Eric H. Johnson on 7 Jun 2015 17:09:52 -0700

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Re: [PLUG] Virtualize a bare metal machine

Keith et al,


Thanks for all the good information. Sounds like a PLUG talk to me. J






My apologizes that email accidentally got sent before I could finish it...  restarting-


~ ~ ~

I had offered a talk on this to PACS but the procedure I for Virtualizing windows on Linux also provides clean way of imaging a Windows box which is especially critical to protection from Ransomware.  Since the image is portable it is valid for virtualization use as well as bare metal installations.

The high level points are that you need two tools:
1) qemu-img (Linux)
2) sysprep (Windows)

You will also need a storage location to store the file the VM file that is produced.


Fortunately for WinXP the procedure might be slightly less complicated.  I'll give you all the steps first and then point out where you might save time.


  1. Boot into Windows and use sysprep to create an out-of-box-experience - open a command prompt and run sysprep from the system32\sysprep folder of your $systemroot (which is normally c:\windows.  When the dialog box comes up choose the one say says "OOBE".  You should also check "Generalize".  For "Shutdown Options" you should choose "Shutdown".  The first time you do this you should not get any errors.  Subsequent runs however will require setting setting two registry keys which reset the OOBE counter.  I don't have that in front of me right now but its out there on the internet but I can email you the .reg file I created to do this if you can't find it.
  2. Boot into a Linux live cd with qemu-img to create the VM disk file - This is a matter of preference but in my case, I have usb disk installs of Lubuntu and Slax that I use.  As long as you have network access you use whatever you want and then get a repository package that has the qemu-img program.  In the Ubuntu world that is "qemu-utils".  You will need to have the storage location for the VM image available.  The most time efficient way to do this is by connecting a USB drive with enough space but you also stream this over the network to a location as well (i.e. via SSH).  Keep in mind that this is the slowest part of the process.  There are ways to accelerate that I will mention later.  This is also space intensive and will consume at least the amount of space you have in use on your file systems.  For USB, mount your storage and do something like "qemu-img convert -O qcow2 /dev/sda /mnt/my_pc.qcow".  In this case, /dev/sda is the windows disk and my USB drive is mounted to /mnt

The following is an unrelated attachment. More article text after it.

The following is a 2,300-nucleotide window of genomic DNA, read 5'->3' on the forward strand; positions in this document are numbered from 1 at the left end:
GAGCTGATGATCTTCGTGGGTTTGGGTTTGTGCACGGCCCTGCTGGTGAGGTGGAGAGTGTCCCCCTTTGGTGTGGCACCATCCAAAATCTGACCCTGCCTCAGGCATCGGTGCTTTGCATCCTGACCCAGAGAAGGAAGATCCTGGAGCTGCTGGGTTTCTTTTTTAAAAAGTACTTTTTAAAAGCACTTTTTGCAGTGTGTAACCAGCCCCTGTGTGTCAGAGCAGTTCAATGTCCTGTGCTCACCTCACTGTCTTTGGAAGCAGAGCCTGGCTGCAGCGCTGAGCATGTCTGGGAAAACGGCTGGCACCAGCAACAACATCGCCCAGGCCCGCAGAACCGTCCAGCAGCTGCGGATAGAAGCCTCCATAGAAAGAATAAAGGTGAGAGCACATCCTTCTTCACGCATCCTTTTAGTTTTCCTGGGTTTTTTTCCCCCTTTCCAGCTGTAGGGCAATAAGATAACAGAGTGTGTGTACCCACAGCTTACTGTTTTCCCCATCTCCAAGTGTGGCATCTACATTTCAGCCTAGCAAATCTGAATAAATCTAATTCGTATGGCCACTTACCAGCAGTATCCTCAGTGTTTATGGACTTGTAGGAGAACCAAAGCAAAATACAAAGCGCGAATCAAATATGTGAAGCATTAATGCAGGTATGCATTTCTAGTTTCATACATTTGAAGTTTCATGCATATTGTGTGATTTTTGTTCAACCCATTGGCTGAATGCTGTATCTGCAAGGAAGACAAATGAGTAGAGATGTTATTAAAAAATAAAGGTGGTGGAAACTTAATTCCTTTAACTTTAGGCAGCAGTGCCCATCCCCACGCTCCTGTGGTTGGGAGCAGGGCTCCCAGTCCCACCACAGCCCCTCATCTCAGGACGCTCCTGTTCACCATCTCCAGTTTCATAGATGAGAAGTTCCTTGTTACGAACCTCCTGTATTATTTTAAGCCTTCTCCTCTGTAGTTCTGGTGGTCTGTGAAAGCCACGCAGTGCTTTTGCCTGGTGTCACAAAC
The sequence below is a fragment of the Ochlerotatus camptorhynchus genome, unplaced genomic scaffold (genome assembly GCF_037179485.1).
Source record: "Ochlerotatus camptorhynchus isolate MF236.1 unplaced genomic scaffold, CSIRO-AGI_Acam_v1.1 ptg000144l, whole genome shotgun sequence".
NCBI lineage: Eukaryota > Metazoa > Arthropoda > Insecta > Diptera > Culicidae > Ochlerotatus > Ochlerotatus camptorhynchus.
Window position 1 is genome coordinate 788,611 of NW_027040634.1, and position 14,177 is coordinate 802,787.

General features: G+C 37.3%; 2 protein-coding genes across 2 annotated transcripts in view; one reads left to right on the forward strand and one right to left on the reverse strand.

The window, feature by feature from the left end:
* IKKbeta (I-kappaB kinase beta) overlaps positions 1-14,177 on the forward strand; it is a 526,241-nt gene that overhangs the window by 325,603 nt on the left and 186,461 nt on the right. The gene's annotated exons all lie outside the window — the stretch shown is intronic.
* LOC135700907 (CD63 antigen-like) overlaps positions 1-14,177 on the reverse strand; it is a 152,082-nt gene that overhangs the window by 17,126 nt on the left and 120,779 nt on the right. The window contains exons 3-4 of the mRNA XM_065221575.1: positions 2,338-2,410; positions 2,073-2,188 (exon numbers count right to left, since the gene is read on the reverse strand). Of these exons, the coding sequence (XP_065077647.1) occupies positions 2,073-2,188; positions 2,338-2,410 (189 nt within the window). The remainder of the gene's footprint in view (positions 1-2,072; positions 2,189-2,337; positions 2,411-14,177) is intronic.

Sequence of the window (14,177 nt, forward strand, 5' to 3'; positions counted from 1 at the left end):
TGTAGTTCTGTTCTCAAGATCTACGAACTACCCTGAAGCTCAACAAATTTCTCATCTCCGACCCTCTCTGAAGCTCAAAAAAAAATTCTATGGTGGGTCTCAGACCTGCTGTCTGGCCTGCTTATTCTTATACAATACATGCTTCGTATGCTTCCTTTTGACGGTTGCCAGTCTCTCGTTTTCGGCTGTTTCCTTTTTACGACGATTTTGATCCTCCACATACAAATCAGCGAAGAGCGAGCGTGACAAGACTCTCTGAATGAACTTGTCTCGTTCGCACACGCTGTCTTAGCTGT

When this completes you will have a .qcow2 VM image.  To test it, I would create a clone (i.e. a copy of the VM pointing to this file as a backing images, see the qemu-img help) and bring it up.  You'll have to go through the windows set up.  You'll have to create a another user (I just call it sysprep) and when you are done and log off, you will see your others account(s).  You and log into them as they will be intact.  You can delete the sysprep account.  The beauty of this is that when done, you can just delete the clone.  Your image remains intact and be used over and over again.


To burn this into bare-metal you would boot from your live cd again, connect your storage and use the qemu-img convert facility to write the image out in the "raw" format to the disk you want.


To accelerate the process you can use dd to capture your boot sectors and then use ntfsprogs to create a clone of your windows drives.  This is much faster but because the rebuild has more steps I don't like to use it here.


I've use this for my Windows 7 Home Premium netbook.  Which also has 2 Linux partitions.  This process protects everything.  So even though its 185Gb, I can sleep well knowing that my netbook can be destroyed and nothing is lost.  In fact, I have it up in virtualization now so I could look at my Windows side instructions again.  For Win XP, I have done this procedure without using sysprep but I don't know if it is always 100% reliable.  We are talking about Windows after all.  With Windows 2000 it was so I suspect it might work in XP but your mileage my vary.


Hope this helps!

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